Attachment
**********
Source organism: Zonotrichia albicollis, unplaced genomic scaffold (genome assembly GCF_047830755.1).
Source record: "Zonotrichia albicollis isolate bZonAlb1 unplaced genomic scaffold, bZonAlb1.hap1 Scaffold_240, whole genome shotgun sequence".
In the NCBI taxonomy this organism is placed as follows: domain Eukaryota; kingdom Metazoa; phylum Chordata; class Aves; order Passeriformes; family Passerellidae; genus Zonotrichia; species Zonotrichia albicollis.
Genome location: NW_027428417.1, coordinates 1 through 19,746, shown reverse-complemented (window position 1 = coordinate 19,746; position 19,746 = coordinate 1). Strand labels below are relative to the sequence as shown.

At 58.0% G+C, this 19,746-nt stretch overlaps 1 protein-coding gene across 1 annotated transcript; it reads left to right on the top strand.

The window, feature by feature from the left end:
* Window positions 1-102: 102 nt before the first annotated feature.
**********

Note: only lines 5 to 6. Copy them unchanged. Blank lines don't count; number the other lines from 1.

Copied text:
At 58.0% G+C, this 19,746-nt stretch overlaps 1 protein-coding gene across 1 annotated transcript; it reads left to right on the top strand.

The window, feature by feature from the left end: